Why should I go to the trouble of planning my estate and writing a will?

Estate planning pays real dividends—in results achieved, in dollars saved, and, most important, in security and peace of mind. And it doesn’t have to be expensive, traumatic, or even especially time consuming.

An estate plan is your blueprint for where you want your property to go after you die. Estate planning lets you do the following:

• Determine what happens to your property—who, what, when, and how. It enables you to coordinate gifts in your lifetime with bequests in your will or trust. You can apportion property among your family members, your friends, and charities that are important to you. If you don’t have a will or a trust, state law will step in and determine how to dispose of your property, in ways that you might not intend.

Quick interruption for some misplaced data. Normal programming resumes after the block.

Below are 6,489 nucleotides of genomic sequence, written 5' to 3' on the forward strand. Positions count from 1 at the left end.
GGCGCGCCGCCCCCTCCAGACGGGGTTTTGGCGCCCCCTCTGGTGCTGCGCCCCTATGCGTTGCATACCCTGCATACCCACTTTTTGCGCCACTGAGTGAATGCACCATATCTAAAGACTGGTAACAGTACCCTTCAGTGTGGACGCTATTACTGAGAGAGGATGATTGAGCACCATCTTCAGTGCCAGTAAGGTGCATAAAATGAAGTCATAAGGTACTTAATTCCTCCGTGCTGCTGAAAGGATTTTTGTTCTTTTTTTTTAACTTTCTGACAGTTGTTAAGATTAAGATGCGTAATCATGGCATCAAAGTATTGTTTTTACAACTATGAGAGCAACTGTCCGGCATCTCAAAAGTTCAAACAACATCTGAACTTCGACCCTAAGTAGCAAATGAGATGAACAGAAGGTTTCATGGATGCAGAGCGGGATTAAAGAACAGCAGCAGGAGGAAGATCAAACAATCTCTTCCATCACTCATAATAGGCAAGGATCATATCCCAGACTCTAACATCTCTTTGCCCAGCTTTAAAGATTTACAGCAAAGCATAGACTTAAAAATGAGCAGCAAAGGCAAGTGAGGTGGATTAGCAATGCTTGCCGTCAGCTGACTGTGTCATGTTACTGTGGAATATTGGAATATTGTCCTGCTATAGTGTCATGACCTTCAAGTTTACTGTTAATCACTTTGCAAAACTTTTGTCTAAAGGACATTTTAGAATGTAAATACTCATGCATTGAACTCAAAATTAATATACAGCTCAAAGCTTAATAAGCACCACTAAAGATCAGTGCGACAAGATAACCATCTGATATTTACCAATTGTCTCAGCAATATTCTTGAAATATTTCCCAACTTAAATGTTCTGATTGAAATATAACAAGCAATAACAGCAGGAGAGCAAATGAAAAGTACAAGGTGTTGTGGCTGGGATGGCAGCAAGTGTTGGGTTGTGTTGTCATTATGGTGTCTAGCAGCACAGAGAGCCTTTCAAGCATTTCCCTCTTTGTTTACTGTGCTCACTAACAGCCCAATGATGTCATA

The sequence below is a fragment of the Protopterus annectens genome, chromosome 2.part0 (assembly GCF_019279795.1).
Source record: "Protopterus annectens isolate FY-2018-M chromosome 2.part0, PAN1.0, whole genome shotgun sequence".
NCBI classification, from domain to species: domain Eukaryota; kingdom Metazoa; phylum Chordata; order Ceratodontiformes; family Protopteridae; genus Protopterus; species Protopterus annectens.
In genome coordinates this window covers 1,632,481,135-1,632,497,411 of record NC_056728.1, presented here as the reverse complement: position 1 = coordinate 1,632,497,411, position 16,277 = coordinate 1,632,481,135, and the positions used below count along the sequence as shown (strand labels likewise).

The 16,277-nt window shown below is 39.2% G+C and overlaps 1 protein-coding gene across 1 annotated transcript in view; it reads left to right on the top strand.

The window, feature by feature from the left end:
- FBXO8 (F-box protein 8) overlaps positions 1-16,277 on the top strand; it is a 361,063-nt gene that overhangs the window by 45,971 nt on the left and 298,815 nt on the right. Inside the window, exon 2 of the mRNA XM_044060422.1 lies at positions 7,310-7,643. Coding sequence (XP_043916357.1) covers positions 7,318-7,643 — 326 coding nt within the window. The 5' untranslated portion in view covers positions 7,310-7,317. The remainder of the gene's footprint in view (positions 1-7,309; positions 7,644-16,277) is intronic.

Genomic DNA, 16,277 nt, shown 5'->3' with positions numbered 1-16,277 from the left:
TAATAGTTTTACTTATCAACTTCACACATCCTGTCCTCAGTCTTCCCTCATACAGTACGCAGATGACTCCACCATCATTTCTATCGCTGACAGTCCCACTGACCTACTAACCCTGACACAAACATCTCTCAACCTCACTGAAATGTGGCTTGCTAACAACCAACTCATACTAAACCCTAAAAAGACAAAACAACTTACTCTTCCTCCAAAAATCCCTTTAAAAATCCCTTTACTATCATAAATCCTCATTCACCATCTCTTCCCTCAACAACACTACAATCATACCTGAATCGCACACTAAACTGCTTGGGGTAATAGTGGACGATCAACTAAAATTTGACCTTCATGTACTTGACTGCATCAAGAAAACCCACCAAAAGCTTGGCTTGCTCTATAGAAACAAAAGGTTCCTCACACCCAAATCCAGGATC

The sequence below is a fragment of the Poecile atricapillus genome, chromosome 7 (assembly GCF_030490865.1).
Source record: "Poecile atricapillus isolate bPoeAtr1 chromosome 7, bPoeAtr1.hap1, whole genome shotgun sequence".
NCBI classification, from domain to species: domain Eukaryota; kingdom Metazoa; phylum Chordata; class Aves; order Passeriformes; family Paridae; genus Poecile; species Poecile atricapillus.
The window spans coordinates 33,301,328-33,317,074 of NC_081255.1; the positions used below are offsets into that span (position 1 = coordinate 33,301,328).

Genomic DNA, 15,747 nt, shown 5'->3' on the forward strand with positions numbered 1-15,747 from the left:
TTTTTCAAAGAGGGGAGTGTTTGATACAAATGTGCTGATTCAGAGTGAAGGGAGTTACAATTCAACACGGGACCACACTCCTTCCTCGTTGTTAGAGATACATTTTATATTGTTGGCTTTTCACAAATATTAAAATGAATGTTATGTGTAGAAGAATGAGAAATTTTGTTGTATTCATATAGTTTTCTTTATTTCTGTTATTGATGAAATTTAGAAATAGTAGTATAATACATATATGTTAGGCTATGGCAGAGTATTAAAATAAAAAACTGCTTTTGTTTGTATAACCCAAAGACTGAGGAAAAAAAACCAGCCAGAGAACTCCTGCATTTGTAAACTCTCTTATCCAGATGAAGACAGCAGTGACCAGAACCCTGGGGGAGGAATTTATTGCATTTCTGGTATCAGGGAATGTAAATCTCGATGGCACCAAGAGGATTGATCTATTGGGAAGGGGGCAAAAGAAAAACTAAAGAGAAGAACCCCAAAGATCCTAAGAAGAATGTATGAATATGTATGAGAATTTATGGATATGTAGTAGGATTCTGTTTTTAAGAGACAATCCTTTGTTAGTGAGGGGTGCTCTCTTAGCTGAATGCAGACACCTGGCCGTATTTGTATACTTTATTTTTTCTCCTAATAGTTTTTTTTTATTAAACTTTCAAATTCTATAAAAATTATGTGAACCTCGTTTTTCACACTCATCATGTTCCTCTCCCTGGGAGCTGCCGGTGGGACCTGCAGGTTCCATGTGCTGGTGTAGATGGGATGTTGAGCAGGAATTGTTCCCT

• Determine who will be in charge of carrying out your wishes—your executor if you have a will, and your trustee if you have a trust.
• Save money on probate, taxes, and other expenses of settling an estate.
• Be in control of your own life. A living trust can provide a way to manage your property should you become disabled. A living will or a health-care advance directive can set up a plan for your medical care, should you no longer be able to make decisions for yourself.
• Coordinate estate planning with other kinds of financial planning. For example, the new tax law has made significant changes in incentives to save for education, making this an ideal time to look into planning for the education of children and grandchildren, as well as other financial issues.
• Decide whether your business will be sold or stay in the family—and if it stays in the family, who will run it.